Q:  How do you justify not including the Edinburgh poet, Robert Fergusson, in your book on literary figures of Edinburgh when one considers the great influence he exerted on Burns?  Actually, he was Burns’ favorite poet.

A:  I wasn’t able to include a separate chapter about Robert Fergusson because I was restricted to 45,000 words in the finished text, and there were so many people to be included. However, I wove him into the chapter on Burns (and included a full page photograph of his gravestone) and, in that way was able to paint a vignette of him. I agree that in a larger work on the subject he should be given a much more prominent place.

Q:  What two or three books did you use in your research that you would recommend to our readers who want to go a bit farther in their studies of these literary figures without having to go through a textbook?  Can you be even more specific regarding the 18th Century?

A:  Obviously there are many biographies relating to the figures I have written about in the book, and the bibliography that I have included may prove useful. On a more specific note, I would particularly recommend Trevor Royle’s Precipitous City: The Story of Literary Edinburgh (Mainstream Publishing 1980), and Henry Cockburn’s Memorials of His Time (A & C Black 1856).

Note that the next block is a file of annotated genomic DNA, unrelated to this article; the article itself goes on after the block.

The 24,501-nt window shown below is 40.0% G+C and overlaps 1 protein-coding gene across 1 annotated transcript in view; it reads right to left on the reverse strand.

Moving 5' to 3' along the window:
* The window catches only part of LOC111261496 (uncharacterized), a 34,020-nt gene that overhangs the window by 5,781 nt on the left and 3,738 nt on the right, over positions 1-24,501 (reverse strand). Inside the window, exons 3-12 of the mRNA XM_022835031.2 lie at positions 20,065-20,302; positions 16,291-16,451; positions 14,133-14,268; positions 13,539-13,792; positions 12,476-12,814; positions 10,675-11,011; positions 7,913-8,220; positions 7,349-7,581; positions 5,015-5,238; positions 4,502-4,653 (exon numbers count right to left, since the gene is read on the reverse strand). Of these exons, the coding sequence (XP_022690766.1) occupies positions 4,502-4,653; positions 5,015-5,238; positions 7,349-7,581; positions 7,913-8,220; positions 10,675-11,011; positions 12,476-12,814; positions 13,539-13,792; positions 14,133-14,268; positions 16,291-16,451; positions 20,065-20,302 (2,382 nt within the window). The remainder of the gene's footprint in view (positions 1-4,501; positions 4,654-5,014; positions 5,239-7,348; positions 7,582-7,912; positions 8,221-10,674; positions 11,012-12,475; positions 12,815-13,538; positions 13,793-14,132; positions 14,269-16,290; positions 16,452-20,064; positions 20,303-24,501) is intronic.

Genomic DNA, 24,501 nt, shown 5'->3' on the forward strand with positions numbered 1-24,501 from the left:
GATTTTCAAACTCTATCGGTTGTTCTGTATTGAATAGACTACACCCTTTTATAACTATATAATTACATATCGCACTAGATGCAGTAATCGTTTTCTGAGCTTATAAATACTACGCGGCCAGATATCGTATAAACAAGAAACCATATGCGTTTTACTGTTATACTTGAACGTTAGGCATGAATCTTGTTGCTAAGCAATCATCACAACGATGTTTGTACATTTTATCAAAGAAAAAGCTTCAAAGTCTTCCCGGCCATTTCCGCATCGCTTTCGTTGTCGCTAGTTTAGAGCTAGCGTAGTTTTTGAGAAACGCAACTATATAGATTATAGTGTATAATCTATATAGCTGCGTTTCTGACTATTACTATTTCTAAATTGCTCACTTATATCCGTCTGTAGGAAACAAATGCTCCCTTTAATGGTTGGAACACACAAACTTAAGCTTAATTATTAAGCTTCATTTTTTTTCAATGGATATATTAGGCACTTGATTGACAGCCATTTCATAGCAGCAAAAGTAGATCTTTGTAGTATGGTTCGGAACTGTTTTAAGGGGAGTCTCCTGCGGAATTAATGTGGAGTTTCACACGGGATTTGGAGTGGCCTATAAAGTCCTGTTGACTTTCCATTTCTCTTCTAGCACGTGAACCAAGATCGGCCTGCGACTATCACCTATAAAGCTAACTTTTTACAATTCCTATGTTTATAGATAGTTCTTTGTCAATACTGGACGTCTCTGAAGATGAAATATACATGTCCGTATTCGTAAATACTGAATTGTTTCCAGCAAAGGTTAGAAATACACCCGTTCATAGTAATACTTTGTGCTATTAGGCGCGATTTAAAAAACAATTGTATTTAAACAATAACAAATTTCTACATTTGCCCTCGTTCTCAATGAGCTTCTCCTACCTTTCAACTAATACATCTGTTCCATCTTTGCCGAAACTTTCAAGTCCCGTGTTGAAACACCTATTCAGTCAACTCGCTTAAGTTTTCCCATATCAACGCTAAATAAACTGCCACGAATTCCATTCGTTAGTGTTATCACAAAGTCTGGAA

Q:  Nigel Tranter always said that he never finished one book without having another book to write.  Where do you go from here?  What’s the next book we can look forward to?

A:  I’ve just begun work on a new book, again for Sutton Publishing, to be called Dumfries and Galloway’s Own. It will comprise a series of pocket biographies of people who have some connection with the region, by birth or choice, and who have risen to some eminence in their chosen field.

Q:  Thank you for the courtesies extended to me by you and your wife.  Is there a last word you would like to leave with the readership of

A:  I hope you find something to enjoy in my book about literary Edinburgh, and that it may inspire you to visit what the author and politician Roy Hattersley has described as “still the most elegant city in the United Kingdom”.

Return to October/November 2005 Index page  |  Return to Frank Shaw's Page